But what would happen if extinction were a concept that resisted being marshaled for intervention into crisis? Can we consider ideas about time, nature and change that would be beyond humanism altogether? In an era of radical breaks such as climate “departure” — which, according to contemporary science at least, is irreversible — we need, Khalip writes somewhat perversely, to “stop thinking of extinction itself as answerable to a before/after logic — to question how we distribute, apportion and designate what counts as brimming with ‘life.’” [“Now No More,” n.p.] Our most basic notions of life themselves are tied to a romantic humanism. Aesthetics that reflect on the anthropocene ought not reinstall humans at their center, Khalip argues, even if we have created the current geological epoch. Hard as it is to conceive of, our concepts of change and time must address the nonhuman environment.
Vázquez Ley’s saline images of the eroded glaciers Quilka, Cook and Del Ruiz assume a related stance about what extinction might mean today. They offer a commentary on how representation and “ecology” (or “nature”) today both increasingly refer to missing referents. The series is concerned with vanishing or death, both informational and material. It makes human and nonhuman death in some ways equivalent. This is a singular insight: while photography has perhaps more than with any other medium been associated with subjectivity and human death, its affinity with other kinds of disappearances has typically received less attention. Vázquez Ley translates natural extinction of both species and their habitats into the vocabulary of photography. He uses aesthetics to process climatological events.
Subhankar Banerjee, one of the preeminent photographers of climate change today, has pointed out that while we have vast archives of human portrait photography, there have been virtually no exhibitions of portraits of animals. [“Ought We Not to Establish ‘Access to Food’ as a Species Right?,” Third Text 27, no. 1 (2013), pp. 33–43.] Vanishing landscapes have fared better, but even they have not pressed photography’s urgent relation to death to the degree that human portraiture has.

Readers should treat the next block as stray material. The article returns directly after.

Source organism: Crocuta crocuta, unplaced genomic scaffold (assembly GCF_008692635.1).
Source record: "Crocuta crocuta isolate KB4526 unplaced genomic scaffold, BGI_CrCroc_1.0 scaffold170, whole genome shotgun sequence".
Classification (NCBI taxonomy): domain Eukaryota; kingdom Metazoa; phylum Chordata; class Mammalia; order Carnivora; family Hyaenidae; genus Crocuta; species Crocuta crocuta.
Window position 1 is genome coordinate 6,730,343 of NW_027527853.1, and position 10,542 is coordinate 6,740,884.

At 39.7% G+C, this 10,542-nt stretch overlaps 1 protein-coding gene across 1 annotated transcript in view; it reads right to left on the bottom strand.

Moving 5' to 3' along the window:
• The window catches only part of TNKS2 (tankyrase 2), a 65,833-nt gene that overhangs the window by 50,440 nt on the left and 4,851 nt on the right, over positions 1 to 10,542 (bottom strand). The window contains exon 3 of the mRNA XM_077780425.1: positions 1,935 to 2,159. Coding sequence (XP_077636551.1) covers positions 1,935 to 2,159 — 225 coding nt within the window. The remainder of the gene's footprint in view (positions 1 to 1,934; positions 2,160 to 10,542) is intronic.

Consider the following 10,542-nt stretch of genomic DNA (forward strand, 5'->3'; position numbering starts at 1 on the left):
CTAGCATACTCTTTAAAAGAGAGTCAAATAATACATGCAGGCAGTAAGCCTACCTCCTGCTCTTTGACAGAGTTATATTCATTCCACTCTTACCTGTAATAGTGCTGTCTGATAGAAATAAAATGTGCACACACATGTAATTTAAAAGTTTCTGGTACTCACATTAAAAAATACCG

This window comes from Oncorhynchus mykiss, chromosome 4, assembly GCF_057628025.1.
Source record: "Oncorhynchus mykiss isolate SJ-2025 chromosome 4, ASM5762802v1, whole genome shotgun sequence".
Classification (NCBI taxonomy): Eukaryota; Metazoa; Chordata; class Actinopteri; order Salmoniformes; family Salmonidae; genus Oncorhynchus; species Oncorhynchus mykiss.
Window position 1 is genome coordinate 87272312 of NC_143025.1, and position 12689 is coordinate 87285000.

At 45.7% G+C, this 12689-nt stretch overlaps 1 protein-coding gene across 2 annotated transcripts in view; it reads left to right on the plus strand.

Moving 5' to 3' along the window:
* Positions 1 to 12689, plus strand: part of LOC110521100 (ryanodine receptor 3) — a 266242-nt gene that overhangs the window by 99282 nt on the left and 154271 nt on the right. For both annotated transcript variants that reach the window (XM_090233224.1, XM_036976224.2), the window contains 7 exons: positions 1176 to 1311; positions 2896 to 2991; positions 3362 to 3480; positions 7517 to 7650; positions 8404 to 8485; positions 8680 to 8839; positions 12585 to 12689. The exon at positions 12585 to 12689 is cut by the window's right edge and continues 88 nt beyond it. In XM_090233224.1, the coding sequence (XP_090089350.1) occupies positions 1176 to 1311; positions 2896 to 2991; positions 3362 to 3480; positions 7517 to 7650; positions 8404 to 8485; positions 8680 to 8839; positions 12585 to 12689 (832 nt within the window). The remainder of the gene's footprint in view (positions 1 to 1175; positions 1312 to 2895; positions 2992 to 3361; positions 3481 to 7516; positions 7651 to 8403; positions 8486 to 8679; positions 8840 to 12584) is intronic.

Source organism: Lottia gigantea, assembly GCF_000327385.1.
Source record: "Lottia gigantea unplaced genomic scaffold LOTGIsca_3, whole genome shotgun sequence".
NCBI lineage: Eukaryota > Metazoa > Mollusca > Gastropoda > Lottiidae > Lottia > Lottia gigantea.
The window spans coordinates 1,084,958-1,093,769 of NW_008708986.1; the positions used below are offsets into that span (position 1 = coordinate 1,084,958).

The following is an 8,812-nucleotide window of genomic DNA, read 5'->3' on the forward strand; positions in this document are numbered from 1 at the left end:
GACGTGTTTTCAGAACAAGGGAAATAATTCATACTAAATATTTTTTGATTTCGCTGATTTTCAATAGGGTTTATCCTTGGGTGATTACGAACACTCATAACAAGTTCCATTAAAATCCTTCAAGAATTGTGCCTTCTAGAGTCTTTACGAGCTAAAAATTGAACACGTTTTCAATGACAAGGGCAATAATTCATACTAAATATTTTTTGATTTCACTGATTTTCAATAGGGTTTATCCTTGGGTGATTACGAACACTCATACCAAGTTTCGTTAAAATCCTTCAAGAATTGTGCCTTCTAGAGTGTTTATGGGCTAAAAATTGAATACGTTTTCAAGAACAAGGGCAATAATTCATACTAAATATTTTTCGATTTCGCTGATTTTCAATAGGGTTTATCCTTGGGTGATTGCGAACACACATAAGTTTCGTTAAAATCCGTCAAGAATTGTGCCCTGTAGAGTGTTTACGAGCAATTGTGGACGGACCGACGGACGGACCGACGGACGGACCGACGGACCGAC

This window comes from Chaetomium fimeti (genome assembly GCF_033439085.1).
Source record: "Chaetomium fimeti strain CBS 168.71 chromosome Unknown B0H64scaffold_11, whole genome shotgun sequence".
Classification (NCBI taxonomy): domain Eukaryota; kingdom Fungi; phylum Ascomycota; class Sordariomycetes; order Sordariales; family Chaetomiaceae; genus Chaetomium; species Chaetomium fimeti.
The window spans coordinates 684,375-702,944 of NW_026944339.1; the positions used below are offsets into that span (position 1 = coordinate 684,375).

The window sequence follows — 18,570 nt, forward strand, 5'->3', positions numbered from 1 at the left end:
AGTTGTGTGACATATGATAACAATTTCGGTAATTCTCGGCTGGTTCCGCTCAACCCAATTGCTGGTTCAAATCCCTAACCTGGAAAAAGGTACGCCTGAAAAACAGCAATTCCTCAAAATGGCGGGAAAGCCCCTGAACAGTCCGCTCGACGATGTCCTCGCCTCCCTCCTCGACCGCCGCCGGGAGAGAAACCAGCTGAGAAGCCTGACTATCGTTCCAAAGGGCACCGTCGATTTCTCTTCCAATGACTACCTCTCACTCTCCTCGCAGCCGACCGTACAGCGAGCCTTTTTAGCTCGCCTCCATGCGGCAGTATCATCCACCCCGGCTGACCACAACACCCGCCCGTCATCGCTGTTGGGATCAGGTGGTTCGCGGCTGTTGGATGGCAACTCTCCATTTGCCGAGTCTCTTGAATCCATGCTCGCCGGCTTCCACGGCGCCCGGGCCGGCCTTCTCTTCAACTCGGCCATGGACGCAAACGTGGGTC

Vázquez Ley uses photography’s intimate relation to death to tie referential loss in the natural world to replication in the digital. In his work, photography not only registers something that is no longer with us, but registers the fact that absence itself produces immaterial excess. The loss of the real glacier spurs the circulation of digital records of its former state.
In the nineteenth century the deathbed photograph was meant to counteract a person’s slipping away. Today the loss of species, places and ways of life produces a retrospective archive of the recently departed. For Vázquez Ley, the temporality according to which things and beings are used up and pass into extinction extends from the rapid, artificially cycling of industrial fashion into glacial time. The production of the former may even occasion the demise of the latter.
Manuel Castells borrowed the term “glacial time” from Scott Lash and John Urry to describe an enduring time that links humans and nature, and stretches several generations into the future (the relation between a person and her great-grandchildren, for instance). Castells placed glacial time in distinction to clock time (that of the state, industrialism) and “atemporal time” (that of the information society, of “instant wars” and financial transactions). [“El reverdecimiento,” p. 23] Now the term seems poignantly dated to a recent past of less spectacular global warming, in which “glacial” connoted permanence beyond observable change.